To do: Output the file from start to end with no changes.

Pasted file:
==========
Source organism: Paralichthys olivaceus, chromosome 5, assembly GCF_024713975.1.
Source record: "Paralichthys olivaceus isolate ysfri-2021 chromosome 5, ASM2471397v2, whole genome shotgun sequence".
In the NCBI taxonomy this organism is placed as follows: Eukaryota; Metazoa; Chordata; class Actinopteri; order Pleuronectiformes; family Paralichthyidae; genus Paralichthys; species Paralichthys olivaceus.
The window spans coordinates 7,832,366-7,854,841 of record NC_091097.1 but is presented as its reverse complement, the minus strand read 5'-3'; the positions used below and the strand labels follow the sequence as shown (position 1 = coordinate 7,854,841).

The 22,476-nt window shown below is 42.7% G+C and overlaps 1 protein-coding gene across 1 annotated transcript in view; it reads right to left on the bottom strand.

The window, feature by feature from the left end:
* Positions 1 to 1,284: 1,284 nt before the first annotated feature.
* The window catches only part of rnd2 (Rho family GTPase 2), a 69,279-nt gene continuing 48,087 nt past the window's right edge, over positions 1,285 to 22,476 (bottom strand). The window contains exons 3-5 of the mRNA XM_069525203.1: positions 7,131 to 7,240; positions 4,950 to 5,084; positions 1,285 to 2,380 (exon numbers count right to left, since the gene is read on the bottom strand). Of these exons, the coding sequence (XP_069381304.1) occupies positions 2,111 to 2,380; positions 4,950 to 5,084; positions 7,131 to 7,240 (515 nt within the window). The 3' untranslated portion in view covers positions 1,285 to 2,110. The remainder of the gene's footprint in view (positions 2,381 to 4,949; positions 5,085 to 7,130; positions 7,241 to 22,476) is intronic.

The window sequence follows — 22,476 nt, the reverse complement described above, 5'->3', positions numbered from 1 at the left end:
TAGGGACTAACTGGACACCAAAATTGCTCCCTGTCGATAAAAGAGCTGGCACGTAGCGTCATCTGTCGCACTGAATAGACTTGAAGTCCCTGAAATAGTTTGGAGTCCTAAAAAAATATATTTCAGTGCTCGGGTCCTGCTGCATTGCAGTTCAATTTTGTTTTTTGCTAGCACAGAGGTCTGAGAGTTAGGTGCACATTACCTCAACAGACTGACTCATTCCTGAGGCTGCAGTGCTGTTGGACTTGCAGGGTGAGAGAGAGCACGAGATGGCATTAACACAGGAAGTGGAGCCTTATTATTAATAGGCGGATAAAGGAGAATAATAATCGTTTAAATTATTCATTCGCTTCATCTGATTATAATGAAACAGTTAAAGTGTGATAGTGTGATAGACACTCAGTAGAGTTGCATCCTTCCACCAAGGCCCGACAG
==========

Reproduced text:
Source organism: Paralichthys olivaceus, chromosome 5, assembly GCF_024713975.1.
Source record: "Paralichthys olivaceus isolate ysfri-2021 chromosome 5, ASM2471397v2, whole genome shotgun sequence".
In the NCBI taxonomy this organism is placed as follows: Eukaryota; Metazoa; Chordata; class Actinopteri; order Pleuronectiformes; family Paralichthyidae; genus Paralichthys; species Paralichthys olivaceus.
The window spans coordinates 7,832,366-7,854,841 of record NC_091097.1 but is presented as its reverse complement, the minus strand read 5'-3'; the positions used below and the strand labels follow the sequence as shown (position 1 = coordinate 7,854,841).

The 22,476-nt window shown below is 42.7% G+C and overlaps 1 protein-coding gene across 1 annotated transcript in view; it reads right to left on the bottom strand.

The window, feature by feature from the left end:
* Positions 1 to 1,284: 1,284 nt before the first annotated feature.
* The window catches only part of rnd2 (Rho family GTPase 2), a 69,279-nt gene continuing 48,087 nt past the window's right edge, over positions 1,285 to 22,476 (bottom strand). The window contains exons 3-5 of the mRNA XM_069525203.1: positions 7,131 to 7,240; positions 4,950 to 5,084; positions 1,285 to 2,380 (exon numbers count right to left, since the gene is read on the bottom strand). Of these exons, the coding sequence (XP_069381304.1) occupies positions 2,111 to 2,380; positions 4,950 to 5,084; positions 7,131 to 7,240 (515 nt within the window). The 3' untranslated portion in view covers positions 1,285 to 2,110. The remainder of the gene's footprint in view (positions 2,381 to 4,949; positions 5,085 to 7,130; positions 7,241 to 22,476) is intronic.

The window sequence follows — 22,476 nt, the reverse complement described above, 5'->3', positions numbered from 1 at the left end:
TAGGGACTAACTGGACACCAAAATTGCTCCCTGTCGATAAAAGAGCTGGCACGTAGCGTCATCTGTCGCACTGAATAGACTTGAAGTCCCTGAAATAGTTTGGAGTCCTAAAAAAATATATTTCAGTGCTCGGGTCCTGCTGCATTGCAGTTCAATTTTGTTTTTTGCTAGCACAGAGGTCTGAGAGTTAGGTGCACATTACCTCAACAGACTGACTCATTCCTGAGGCTGCAGTGCTGTTGGACTTGCAGGGTGAGAGAGAGCACGAGATGGCATTAACACAGGAAGTGGAGCCTTATTATTAATAGGCGGATAAAGGAGAATAATAATCGTTTAAATTATTCATTCGCTTCATCTGATTATAATGAAACAGTTAAAGTGTGATAGTGTGATAGACACTCAGTAGAGTTGCATCCTTCCACCAAGGCCCGACAG